Born in Australia; married to a pilot. Education: Earned CELTA (certificate in English-language teaching to adults). Hobbies and other interests: Flying, reading, gardening, walking.
Home—Maleny, Queensland, Australia. E-mail—[email protected]
Writer and educator. Former flight attendant on a private airplane piloted by her husband; wrote for a children's publication in Dubai, United Arab Emirates, 1990-2001; owner of writers' retreat and guesthouse in Queensland, Australia. Science and technology editor for an Australian children's magazine published by Scholastic, beginning 1996. Also teaches English as a second language.
Queensland Premier's Literary Award, 2005, and Notable Social Studies Trade Book for Young People selection, National Council for the Social Studies/Children's Book Council, and Best Books of the Year selection, Bank Street College of Education, both 2007, all for Camel Rider.
Camel Rider (novel), Puffin (Camberwell, Victoria, Australia), 2004, Charlesbridge (Watertown, MA), 2007.
Contributor to an Australian magazine published by Pearson Education, beginning 1997.
Prue Mason is the author of Camel Rider, a young-adult novel based on the author's experiences living in Dubai, United Arab Emirates, during the 1990s. Born in Australia, Mason traveled the world as a flight attendant with her husband, a professional pilot. After moving to the Gulf region of the Middle East, Mason began working for a children's newspaper, writing columns about astronomy, astrology, and technology. She also penned
an advice column for Indian, Pakistani, and Arab teenagers. In a comment for the Charlesbridge publishers Web site, Mason observed: "After having lived and made friends with people from other nationalities, I know that no culture is better than another; we just do things differently."
The idea for Camel Rider came to Mason in a dream about a young boy lost in the desert. Shortly after that, she read a newspaper article describing the plight of camel jockeys—children who are enslaved and forced to race camels. "It was as if there were two different worlds living side by side," she remarked on the Charlesbridge Web site. "I began to wonder what would happen if these two worlds met each other." Her novel Camel Rider centers on Adam, a twelve-year-old Australia living in the fictional Middle-eastern city of Abudai. When war erupts and foreigners begin fleeing the city, Adam is separated from his neighbors and becomes stranded in the desert. There he finds Walid, a young camel rider who has been left for dead by his slave owners. As the boys fight for survival, they learn to overcome their differences. "The alternating first-person voices, set off typographically, reveal the depth of the boys' cultural differences and their growing ability to communicate," observed School Library Journal contributor Kathleen Isaacs. In the words of a Kirkus Reviews critic, Camel Rider will "open readers' eyes to a way of life they'll hardly believe actually exists."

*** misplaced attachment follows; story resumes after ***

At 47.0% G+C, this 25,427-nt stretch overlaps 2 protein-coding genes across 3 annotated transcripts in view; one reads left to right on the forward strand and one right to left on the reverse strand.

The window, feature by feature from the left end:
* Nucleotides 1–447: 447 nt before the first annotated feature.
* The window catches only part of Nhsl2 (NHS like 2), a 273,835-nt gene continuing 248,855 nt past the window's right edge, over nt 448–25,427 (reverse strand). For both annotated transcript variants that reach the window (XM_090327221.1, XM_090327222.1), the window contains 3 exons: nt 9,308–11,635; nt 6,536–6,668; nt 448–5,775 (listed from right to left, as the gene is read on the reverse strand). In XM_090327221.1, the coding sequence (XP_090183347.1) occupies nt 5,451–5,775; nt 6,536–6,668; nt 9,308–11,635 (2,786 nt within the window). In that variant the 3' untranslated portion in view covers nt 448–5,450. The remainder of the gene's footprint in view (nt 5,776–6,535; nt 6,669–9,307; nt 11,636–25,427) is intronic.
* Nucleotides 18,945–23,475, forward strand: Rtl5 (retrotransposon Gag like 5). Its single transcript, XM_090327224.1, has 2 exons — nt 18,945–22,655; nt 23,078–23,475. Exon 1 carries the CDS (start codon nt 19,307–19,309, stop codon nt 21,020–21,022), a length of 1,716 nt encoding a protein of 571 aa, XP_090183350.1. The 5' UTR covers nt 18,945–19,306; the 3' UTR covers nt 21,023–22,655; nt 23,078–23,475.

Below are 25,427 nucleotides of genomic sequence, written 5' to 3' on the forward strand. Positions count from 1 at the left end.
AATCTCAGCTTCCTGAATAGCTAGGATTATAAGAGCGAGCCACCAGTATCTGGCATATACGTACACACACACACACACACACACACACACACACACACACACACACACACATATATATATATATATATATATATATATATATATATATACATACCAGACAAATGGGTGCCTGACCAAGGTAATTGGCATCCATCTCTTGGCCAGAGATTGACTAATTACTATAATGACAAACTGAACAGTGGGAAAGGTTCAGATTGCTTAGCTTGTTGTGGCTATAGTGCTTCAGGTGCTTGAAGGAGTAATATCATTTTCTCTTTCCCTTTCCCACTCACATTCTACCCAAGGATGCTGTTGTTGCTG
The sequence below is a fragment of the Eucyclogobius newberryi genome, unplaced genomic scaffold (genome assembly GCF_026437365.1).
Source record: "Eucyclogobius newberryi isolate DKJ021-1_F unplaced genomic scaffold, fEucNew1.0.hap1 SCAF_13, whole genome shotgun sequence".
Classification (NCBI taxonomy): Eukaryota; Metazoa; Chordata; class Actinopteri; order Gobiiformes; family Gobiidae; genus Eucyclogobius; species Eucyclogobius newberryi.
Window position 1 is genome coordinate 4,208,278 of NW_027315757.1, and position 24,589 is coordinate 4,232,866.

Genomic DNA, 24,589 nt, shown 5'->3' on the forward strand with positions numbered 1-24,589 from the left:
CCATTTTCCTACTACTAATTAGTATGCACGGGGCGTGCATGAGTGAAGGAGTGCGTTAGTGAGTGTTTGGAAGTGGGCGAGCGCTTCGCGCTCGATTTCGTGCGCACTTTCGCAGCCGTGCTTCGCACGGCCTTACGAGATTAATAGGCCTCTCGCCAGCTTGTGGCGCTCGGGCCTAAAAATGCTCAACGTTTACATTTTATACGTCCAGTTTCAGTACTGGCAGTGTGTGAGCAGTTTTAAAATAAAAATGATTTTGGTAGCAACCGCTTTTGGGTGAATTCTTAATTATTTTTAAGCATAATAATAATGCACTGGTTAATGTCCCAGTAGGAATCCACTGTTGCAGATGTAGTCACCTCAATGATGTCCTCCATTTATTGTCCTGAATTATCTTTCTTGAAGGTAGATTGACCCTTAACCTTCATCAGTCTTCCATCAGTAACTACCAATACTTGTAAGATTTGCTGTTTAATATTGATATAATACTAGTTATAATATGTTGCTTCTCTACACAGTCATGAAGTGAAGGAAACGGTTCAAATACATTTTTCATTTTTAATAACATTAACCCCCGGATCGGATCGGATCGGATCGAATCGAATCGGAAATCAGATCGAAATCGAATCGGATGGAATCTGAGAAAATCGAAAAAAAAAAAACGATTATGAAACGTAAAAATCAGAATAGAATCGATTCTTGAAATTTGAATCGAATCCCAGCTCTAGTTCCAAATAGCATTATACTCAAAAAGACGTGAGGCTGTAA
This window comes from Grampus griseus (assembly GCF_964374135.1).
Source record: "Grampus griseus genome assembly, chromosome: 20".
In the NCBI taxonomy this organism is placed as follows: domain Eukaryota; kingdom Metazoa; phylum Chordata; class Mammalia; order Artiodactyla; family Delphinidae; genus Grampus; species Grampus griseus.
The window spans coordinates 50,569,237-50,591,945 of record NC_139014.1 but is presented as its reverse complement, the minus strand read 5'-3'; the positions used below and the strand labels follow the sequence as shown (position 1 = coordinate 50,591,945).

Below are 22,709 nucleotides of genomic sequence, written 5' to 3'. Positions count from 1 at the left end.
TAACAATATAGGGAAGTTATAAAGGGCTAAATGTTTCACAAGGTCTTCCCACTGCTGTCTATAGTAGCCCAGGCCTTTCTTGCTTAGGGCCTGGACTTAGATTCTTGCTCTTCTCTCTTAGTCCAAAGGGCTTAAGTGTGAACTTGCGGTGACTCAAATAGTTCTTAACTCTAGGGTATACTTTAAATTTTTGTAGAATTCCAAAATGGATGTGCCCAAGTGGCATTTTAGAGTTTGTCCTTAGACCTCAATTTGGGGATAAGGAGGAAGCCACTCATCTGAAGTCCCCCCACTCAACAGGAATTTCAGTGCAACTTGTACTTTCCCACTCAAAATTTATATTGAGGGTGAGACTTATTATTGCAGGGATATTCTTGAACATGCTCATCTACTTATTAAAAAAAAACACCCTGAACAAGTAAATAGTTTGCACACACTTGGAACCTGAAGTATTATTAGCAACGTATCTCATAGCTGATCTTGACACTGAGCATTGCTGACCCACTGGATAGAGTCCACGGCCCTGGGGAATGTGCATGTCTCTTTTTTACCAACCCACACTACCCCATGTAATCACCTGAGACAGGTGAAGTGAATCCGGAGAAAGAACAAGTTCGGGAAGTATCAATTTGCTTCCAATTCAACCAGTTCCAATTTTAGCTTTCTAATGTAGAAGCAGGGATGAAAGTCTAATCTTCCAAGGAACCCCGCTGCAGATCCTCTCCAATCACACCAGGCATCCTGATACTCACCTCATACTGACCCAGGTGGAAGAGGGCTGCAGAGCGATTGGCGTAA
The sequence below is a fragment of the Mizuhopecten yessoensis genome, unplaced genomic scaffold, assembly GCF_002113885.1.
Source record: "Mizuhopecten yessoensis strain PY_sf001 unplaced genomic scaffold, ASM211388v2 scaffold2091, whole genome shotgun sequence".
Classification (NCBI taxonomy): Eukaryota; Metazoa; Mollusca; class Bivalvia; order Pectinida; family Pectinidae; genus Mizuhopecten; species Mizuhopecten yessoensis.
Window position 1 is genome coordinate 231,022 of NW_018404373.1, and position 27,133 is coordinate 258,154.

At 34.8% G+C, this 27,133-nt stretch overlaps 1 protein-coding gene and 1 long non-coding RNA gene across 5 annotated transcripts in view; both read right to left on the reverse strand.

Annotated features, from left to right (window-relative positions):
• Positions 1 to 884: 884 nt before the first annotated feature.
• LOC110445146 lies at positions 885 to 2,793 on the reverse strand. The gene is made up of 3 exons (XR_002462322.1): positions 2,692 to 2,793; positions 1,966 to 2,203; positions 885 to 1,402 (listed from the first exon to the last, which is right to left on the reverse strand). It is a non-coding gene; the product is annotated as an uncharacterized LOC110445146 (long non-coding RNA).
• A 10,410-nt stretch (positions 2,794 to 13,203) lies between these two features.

Asked what message she hoped to impart in Camel Rider, Mason explained: "I hope readers realize that,
while there are differences in the way we think about things, deep down there is a common, shared humanity. If we can learn to respect the differences between us, then we might finally learn how we can all survive in this world. I know it's a bit of a heavy message but I can't help but think that these are desperate times and the messages can no longer be so subtle."
Biographical and Critical Sources
Booklist, September 1, 2007, Jennifer Mattson, review of Camel Rider, p. 113.
Kirkus Reviews, July 1, 2007, review of Camel Rider.
Publishers Weekly, June 25, 2007, review of Camel Rider, p. 60.
School Library Journal, July, 2007, Kathleen Isaacs, review of Camel Rider, p. 106.
Booked Out Speakers Agency Web site,http://www.bookedout.com.au/ (November 1, 2008), "Prue Mason."
Charlesbridge Web site,http://www.charlesbridge.com/ (November 1, 2008), essay by Mason.
Prue Mason Home Page,http://www.pruemason.com (November 1, 2008).
Writers.net,http://www.writers.net/ (November 1, 2008), "Prue Mason."